Letras Latinas strives to enhance the visibility, appreciation, and study of Latinx literature both on and off the campus—with an emphasis on programs that support newer voices, foster a sense of community among writers, and place Latinx writers in community spaces.
Moreno — an American actress, dancer and singer of Puerto Rican descent — is the first and only Latina to win an Emmy, Grammy, Oscar and Tony (EGOT), and she will be the special guest of Notre Dame’s Institute for Latino Studies next month as part of its Transformative Latino Leadership Lecture Series.
Letras Latinas, the literary initiative at the University of Notre Dame’s Institute for Latino Studies presented a poetry reading at the Smithsonian American Art Museum (SAAM) in Washington, D.C.
In this blog post, co-director of the Institute for Latino Studies, Luis Ricardo Fraga, focuses on the obligation society’s leaders have to provide the younger Latino community with opportunities to take lead and develop a state of responsibility for their community’s future.
IILS faculty and staff have been actively involved with the University's efforts to admit and support "DREAMer" students to pursue their aspirations through a Notre Dame education. We are very proud of all our students, including the authors of the following editorial that recently appeared in The Washington Post.
This month is comprised of diverse and unique events and scholarly activities aimed to acknowledge the importance and educate the campus community about the intellectual richness that Latino communities provide to the U.S.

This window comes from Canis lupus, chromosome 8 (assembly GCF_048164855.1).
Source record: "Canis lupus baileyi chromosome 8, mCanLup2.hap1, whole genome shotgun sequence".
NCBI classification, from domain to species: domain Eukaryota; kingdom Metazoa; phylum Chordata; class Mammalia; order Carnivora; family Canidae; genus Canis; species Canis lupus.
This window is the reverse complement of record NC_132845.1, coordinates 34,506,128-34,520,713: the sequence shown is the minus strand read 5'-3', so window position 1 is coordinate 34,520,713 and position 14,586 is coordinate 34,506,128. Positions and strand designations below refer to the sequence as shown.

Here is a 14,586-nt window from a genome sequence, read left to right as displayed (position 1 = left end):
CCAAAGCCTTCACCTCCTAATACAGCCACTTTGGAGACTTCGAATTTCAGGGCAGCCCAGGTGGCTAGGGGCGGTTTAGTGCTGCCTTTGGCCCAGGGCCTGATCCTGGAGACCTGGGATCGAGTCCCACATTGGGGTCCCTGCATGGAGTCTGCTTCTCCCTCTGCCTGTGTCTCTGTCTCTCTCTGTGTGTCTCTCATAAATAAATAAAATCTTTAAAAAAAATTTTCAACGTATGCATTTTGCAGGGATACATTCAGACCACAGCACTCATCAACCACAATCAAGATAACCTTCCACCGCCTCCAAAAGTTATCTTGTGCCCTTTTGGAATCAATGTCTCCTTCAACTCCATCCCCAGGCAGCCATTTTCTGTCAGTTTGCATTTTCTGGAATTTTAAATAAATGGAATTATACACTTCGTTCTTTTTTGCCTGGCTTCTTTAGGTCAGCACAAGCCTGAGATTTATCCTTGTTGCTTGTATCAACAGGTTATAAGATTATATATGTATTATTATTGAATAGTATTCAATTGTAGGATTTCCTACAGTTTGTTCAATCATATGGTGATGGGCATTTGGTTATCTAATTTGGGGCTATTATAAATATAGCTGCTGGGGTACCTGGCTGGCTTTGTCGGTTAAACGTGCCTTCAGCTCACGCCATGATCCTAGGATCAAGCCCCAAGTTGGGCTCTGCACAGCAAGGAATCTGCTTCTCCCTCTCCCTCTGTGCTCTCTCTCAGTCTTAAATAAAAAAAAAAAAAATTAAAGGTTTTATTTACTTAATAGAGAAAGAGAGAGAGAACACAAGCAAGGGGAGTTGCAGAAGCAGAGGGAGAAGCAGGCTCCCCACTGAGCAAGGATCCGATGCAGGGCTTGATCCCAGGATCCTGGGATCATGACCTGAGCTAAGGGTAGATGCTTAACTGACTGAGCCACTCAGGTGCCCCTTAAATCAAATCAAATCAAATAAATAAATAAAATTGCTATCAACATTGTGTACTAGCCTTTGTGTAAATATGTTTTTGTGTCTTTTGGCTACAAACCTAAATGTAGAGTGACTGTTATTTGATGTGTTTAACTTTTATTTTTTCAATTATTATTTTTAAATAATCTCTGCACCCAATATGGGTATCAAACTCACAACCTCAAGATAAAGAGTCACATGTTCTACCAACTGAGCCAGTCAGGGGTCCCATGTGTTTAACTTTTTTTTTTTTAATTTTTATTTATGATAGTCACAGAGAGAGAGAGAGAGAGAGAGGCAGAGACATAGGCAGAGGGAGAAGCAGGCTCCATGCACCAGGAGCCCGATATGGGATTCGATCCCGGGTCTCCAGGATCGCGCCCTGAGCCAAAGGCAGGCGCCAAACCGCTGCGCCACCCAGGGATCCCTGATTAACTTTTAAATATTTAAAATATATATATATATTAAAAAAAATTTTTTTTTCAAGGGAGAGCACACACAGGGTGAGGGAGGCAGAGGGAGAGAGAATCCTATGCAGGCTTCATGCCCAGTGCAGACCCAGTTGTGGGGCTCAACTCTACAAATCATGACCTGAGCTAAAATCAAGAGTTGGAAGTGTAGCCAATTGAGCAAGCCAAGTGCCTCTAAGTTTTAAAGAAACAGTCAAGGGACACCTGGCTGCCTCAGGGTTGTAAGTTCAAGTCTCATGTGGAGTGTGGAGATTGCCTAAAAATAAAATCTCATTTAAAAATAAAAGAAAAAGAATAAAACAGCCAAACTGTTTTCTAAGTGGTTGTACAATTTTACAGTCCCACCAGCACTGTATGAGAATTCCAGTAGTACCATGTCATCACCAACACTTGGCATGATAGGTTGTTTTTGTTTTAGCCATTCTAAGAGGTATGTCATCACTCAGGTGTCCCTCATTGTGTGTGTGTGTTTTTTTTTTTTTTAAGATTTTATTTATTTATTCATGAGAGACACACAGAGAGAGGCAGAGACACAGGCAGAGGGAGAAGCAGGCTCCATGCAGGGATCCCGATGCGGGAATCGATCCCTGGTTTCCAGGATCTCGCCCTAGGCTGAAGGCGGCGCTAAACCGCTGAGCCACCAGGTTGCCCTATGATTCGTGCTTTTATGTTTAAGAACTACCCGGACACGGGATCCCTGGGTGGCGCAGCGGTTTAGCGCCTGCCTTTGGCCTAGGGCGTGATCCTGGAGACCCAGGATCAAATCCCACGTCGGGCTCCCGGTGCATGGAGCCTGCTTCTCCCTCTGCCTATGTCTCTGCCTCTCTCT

As part of the Institute for Latino Studies’ academic program, the Letras Latinas initiative provides scholarly activities, brings emerging writers to campus to engage with students, and often partners with other Notre Dame departments and national organizations.
Around the country, a growing number of schools are beginning these programs of “two-way immersion.” In the two-way immersion model, children from two distinct languages come together to form a learning community in which each benefits from the others’ linguistic and cultural assets.
On May 14th, 2016, the Institute for Latino Studies (ILS) celebrated 13 students graduating as majors during the Latino Studies Certificate Ceremony. Honorary doctorate recipient Arturo Sandoval, an internationally acclaimed jazz and classical musician and composer who also performed Ave Maria at the University Commencement Ceremony, spoke at the ceremony.
Jennifer Jones, Institute for Latino Studies faculty fellow and assistant professor in Notre Dame’s Department of Sociology, will convene a conference on Afro-Latinos in Movement: Critical Approaches to Blackness and Transnationalism in the Americas on October 31, 2014. The conference and an accompanying volume, for which Professor Jones will serve as co-editor, explore broad questions of black identity and representation,...
ILS graduate student Oliver Ortega weighs the University's role as a hotbed for Catholic thought against its notable lack of Latinx students.
Murguía has worked to amplify the Latino voice on issues affecting the Hispanic community such as education, health care, immigration, civil rights, and the economy.
The theme of the programs, “Because We Come From Everything: Poetry & Migration,” borrows a line from U.S. Poet Laureate Juan Felipe Herrera’s poem, “Borderbus.”
The cooler opened and the pungent smell immediately hit our noses. Before our eyes were dozens of dead bodies, most of them labeled John and Jane Doe. Migrant deaths at the U.S.-Mexico border are flooding the Pima County medical examiner’s office with hundreds of migrant remains each year.